A friend sent me a link yesterday to an article about a Man named David Copes, who has created artificial intelligence software that composes music. So far, so good. The issue is that Cope’s software composes music that is, in some cases, virtually indistinguishable from the work of a human composer. Music in which the software derived Bach’s rules to produce music in the style of Bach, for example, has fooled an audience unable to distinguish “real” Bach from music composed by the program.
This really ticked people off.
Cope, who began his project because he genuinely wanted to create beautiful music, takes the view that there is no inherent superiority in music or writing created by a human artist rather than a computer. (Apparently, in addition to composing music, software can be created to replicate Shakespearean sonnets, among other things).
In his view, all music — and, really, any creative pursuit — is largely based on previously created works. Call it standing on the shoulders of giants; call it plagiarism. Everything we create is just a product of recombination.
Despite being lambasted by many in the artistic and scientific community, Cope continues to use his software for the purpose he originally envisioned: working with it to compose original works that he hopes will move and enchant listeners as traditional compositions have done for centuries. In response to criticism that a machine can’t possibly create art that speaks to the receiver in the same way as Rilke or Rachmaninov, he answers that humans do not create art from some magical hollow tree of the soul; they assemble and build from what came before, consciously or not. The finished product may be a breathtaking assemblage, but it is always, always based on and related to every sound the artist has ever heard, every word she has ever read, and all of the other art she has observed.
[Cope] is now convinced that, in many ways, machines can be more creative than people. They’re able to introduce random notions and reassemble old elements in new ways, without any of the hang-ups or preconceptions of humanity.
“We are so damned biased, even those of us who spend all our lives attempting not to be biased. Just the mere fact that when we like the taste of something, we tend to eat it more than we should. We have our physical body telling us things, and we can’t intellectually govern it the way we’d like to,” he says.
In other words, humans are more robotic than machines. “The question,” Cope says, “isn’t whether computers have a soul, but whether humans have a soul.”
I am happy for Mr. Cope, in a we-are-all-humans-let’s-embrace-humanity kind of way, and I agree with him that the art that we see does not spring whole from the head and heart of an artist, but is made up of bits and pieces of everything the creator has ever heard, seen or experienced. Sometimes it’s very clear – Vivaldi did write a lot of very similar works in the process of growing and refining his composition, and it is nearly impossible to write anything without the influence of everything you have ever read. It may be true that “there is nothing new under the sun,” and I’m okay with that.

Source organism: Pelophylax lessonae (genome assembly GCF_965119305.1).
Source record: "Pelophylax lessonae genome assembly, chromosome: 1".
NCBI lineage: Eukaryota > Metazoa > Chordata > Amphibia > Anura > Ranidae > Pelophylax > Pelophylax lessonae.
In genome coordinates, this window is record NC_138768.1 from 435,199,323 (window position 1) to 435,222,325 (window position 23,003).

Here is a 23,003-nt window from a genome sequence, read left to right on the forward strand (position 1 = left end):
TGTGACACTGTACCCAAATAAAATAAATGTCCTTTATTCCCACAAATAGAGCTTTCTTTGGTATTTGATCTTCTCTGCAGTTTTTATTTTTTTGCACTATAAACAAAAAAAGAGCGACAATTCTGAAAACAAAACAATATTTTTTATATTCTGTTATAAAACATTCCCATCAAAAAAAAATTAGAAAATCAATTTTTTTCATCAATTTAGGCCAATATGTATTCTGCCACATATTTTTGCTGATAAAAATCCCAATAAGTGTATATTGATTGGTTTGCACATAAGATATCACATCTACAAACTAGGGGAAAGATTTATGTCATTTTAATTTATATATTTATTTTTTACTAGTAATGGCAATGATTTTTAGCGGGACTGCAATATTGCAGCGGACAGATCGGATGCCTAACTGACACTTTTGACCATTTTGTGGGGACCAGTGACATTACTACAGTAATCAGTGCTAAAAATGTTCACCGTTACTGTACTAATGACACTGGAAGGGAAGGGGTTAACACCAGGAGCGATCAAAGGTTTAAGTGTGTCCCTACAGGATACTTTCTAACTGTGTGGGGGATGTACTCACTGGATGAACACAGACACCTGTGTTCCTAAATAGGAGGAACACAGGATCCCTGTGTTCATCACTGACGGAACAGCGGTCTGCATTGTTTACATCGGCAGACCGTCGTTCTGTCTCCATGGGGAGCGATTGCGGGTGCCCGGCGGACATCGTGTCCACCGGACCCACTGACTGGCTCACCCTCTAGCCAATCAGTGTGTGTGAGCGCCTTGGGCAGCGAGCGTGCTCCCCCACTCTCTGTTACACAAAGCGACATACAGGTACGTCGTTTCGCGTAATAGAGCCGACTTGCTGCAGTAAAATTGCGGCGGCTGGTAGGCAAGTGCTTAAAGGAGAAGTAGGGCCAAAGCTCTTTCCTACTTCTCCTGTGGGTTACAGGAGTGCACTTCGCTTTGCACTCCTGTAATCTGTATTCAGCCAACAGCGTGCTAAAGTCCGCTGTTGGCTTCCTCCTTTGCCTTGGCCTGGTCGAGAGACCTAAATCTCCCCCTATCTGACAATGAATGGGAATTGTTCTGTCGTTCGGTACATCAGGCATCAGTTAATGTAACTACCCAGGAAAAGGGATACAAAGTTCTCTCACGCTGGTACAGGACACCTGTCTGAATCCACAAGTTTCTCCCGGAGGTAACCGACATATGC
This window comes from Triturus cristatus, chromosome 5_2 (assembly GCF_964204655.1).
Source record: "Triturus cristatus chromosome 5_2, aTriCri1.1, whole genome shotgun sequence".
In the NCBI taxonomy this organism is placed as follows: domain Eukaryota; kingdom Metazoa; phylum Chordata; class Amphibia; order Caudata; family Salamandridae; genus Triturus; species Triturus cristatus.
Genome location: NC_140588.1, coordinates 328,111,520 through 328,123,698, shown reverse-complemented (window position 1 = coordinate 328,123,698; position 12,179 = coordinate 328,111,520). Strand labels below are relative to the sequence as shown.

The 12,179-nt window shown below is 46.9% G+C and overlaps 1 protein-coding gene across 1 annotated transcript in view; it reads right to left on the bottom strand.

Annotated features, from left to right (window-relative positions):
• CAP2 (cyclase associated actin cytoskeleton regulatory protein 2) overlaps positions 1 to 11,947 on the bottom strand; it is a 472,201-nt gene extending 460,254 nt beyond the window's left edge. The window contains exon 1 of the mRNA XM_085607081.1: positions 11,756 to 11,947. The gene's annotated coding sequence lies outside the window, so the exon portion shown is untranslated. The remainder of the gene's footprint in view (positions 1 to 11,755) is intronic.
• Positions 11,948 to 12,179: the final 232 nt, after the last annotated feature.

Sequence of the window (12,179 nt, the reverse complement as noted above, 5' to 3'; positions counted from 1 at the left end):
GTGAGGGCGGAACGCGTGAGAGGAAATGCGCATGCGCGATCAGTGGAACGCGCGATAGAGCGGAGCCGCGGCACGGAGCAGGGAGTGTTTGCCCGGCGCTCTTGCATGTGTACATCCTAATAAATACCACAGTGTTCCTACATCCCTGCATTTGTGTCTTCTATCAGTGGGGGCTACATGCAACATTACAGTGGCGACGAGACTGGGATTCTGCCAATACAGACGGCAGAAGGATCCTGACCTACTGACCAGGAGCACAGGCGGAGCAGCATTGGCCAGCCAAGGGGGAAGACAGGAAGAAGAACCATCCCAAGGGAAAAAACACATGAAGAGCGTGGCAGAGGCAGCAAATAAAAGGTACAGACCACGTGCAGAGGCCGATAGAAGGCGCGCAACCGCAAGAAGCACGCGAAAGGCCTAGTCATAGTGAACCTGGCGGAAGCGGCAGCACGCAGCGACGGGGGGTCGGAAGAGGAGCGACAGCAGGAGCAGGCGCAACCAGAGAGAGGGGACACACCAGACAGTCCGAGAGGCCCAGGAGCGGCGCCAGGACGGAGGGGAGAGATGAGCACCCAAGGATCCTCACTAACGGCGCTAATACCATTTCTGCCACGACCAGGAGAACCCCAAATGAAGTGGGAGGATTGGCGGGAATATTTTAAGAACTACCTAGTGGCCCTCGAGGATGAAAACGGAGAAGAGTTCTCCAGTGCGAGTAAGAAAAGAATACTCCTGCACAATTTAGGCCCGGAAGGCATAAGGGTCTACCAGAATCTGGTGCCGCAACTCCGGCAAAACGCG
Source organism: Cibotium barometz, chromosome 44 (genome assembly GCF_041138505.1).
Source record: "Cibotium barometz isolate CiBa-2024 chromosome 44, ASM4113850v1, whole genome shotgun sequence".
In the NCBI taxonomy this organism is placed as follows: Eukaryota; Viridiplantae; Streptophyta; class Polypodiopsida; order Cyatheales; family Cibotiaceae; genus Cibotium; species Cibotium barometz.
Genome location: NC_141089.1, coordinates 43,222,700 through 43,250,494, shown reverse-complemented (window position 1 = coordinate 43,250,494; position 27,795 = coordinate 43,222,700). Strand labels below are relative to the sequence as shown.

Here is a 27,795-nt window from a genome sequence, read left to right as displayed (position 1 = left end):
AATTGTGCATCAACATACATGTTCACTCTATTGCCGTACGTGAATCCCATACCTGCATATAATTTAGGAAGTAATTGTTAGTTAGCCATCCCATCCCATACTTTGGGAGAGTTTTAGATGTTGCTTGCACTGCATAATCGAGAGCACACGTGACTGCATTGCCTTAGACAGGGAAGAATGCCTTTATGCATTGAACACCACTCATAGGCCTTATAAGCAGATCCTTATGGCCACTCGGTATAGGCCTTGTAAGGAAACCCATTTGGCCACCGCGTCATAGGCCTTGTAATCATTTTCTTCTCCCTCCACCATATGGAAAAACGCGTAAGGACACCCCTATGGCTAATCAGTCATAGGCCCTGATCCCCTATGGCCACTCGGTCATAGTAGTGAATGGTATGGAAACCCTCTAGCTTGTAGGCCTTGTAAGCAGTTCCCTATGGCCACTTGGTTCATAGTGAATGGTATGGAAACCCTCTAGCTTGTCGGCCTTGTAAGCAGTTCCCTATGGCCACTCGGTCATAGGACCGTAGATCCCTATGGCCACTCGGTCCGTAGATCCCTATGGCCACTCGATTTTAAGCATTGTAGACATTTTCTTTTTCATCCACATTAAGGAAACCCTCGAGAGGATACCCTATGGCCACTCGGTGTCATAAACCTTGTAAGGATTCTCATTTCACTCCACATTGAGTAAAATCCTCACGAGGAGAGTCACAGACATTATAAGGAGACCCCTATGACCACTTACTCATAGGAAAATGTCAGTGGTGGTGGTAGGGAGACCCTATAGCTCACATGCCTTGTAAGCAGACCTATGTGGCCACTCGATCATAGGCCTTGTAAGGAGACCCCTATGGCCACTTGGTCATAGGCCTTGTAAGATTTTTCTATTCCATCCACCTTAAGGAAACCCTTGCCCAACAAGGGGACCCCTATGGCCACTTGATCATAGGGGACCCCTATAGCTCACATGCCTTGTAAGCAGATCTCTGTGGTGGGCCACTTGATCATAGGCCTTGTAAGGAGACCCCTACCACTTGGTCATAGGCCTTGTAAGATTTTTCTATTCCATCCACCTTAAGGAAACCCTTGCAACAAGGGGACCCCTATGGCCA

I admit, though, to a sense of loss, and to feeling foolish for believing that I have found, in art, the messages of artistic souls yearning to be heard. When I read a short story that stuns me with its beauty, am I really just reading a sliced and diced version of all of the Carver, James and Elliott that the writer read in the past? If I sit listening to Vaughan Williams “Variations on a Theme by Thomas Tallis” and watching the falling snow, am I moved by nothing more than Vaughan Williams regurgitation of Tallises regurgitation of some other music he had in his subconscious? Are the artists that I love really nothing more than masterful assemblers of the flotsam and jetsam of life, giving me not a unique expression of their visions, but a skillful packaging job? Do they really have less soul than computer software?!
There is also, of course, the question of whether a person like me should bother to write. I have long believed that I was telling stories that were unique to my experience, and filtering them through some spiritual lense that was as unique to me as a snowflake or a fingerprint. I knew I had influences, of course, but now I wonder whether I am actually creating or inventing anything new and useful, or merely shining a light on what was already there, relying on ideas, turns of phrase and syntax that are already filed in my mind (and, possibly, in yours). If I delight myself because I have found the perfect phrase, am I just a deluded idiot who is channeling something I heard on the bus, or read in a poetry anthology years ago? If it is true, as Cope claims, that I am “more robotic than a machine” by virtue of my inability to master my biases and impulses, that I may, in fact, have no soul, yearning or otherwise, what’s the point?
Here’s what I think, what I can accept and live with. All artists are building on the sights, sounds and experiences of the natural world, and the art of their predecessors or contemporaries. The assembly of those influences is, perhaps, the art – there is a voice, there is a desire to communicate, to create an emotional response or make a statement, but the creative act involves our own (non-artificial) intelligence, and yes, or souls. It isn’t important to me, really, that a painting, a poem or a string quartet was imagined in some hermetically sealed artistic vacuum; it matters that the artist used and built on the world around him to make something new and unique in its evocative powers. If a computer can do it too, I can live with that, and who knows; I might come to love music composed by artificial intelligence as much as I love Brahms and Monk. I will never, however, believe that it has more soul, or that it has been wrought to form that beautiful, filamentary bond that exists between an artist and her audience.